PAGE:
Once & Future Giants

Once & Future Giants

What Ice Age Extinctions Tell Us About the Fate of Earth's Largest Animals

Book - 2011
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In Once and Future Giants, science writer Sharon Levy digs through the evidence surrounding Pleistocene large animal ("megafauna") extinction events worldwide, showing that understanding this history--and our part in it--is crucial for protecting the elephants, polar bears, and other great creatures at risk today. These surviving relatives of the Ice Age beasts now face an intensified replay of that great die-off, as our species usurps the planet's last wild places while driving a warming trend more extreme than any in mammalian history.
Publisher: Oxford ; New York : Oxford University Press, c2011.
ISBN: 9780195370126
Call Number: 576.84 LEVY
Characteristics: xvi, 255 p. : ill., map ; 25 cm
Subjects: Extinction (Biology)
Paleontology -- Pleistocene.
Mammals -- Effect of human beings on.
Prehistoric peoples.
Hunting, Prehistoric.
Paleoecology -- Pleistocene.
Mammals -- Conservation.
Wildlife conservation.
Alternative Title: Once and future giants


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Nov 19, 2015

This book is very interesting.
Inside you will find Mastodon, Mammoth, Woolly Rhino, Giant Kangaroos, Marsupial Lions and many more. How human predation tipped the balance for their extinction, after they survived many ice ages and global warmings.
And how the loss of the mega-fauna has had huge ecological impacts, and how what we see as 'natural wild landscape' is usually not the case.
How taking out large herbivores, and ESPECIALLY large carnivores really stuffs things up. Humans love to vilify large carnivores, usually for taking livestock, and hunt them out. Then wonder at all the terrible new problems that arise.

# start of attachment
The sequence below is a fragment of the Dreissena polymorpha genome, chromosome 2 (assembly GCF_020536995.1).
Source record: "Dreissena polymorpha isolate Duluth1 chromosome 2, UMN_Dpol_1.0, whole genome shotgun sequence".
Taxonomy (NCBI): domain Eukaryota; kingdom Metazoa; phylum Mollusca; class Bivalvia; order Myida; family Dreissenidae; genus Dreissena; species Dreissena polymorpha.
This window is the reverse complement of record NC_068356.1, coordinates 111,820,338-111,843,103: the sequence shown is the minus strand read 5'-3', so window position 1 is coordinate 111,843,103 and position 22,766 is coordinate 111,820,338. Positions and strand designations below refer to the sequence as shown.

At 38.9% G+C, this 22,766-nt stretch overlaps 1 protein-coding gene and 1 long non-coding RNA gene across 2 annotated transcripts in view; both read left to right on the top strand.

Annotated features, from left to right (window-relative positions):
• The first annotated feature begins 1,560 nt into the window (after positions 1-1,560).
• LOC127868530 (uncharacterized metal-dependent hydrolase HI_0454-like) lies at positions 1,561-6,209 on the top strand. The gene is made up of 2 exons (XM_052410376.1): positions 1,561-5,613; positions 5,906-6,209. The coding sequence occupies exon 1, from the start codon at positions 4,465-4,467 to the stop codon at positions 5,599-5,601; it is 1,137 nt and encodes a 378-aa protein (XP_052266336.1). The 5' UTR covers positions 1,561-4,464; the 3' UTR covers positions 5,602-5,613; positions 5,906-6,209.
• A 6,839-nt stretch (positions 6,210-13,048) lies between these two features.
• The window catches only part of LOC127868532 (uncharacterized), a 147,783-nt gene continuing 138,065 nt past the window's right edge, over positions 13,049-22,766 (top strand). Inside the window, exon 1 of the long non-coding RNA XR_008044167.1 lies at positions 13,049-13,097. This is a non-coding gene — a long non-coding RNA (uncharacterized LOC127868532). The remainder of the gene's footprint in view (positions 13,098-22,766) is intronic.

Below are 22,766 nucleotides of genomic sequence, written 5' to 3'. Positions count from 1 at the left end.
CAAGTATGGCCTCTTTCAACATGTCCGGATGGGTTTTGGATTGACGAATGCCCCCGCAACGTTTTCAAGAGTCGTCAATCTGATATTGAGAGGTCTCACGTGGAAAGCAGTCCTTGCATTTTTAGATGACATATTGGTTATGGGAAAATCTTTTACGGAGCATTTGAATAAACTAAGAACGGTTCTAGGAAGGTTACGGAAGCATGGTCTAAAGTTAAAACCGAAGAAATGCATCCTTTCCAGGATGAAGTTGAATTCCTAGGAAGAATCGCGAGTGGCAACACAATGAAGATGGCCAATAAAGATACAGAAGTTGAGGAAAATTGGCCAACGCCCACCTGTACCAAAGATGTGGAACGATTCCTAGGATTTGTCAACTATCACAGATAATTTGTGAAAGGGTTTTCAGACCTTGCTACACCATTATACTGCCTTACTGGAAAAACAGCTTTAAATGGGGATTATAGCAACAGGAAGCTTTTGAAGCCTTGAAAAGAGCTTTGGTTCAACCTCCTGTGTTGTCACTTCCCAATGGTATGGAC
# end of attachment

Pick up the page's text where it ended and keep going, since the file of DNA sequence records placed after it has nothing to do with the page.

The nomadic Maasai people worked out how to balance things, and some cattle ranchers in the USA are starting to follow some of their lessons.

Jul 02, 2015

Beginning with the stately mastodon of North America, in chapters that move from continent to continent Sharon Levy documents what we know about prehistoric and ancient megafauna: how they lived, how they influenced their environments with respect to other fauna and flora, and ultimately how they died. She describes the ways in which the loss of top predators in many biomes today is having an enormous and unanticipated tumble-down effect, resulting in devastating losses of biodiversity. She also discusses current endeavors and ideas intended to restore habitats altered by humans and their domesticated animals, such as (re-)introducing elephants or camels into the American West, ideas simultaneously fascinating and fantastic. That it took me over four months to finish this book should not be taken as evidence of it being bland, boring or unreadable; it was rather my mistake in selecting it as bedside reading and often being very, very sleepy.


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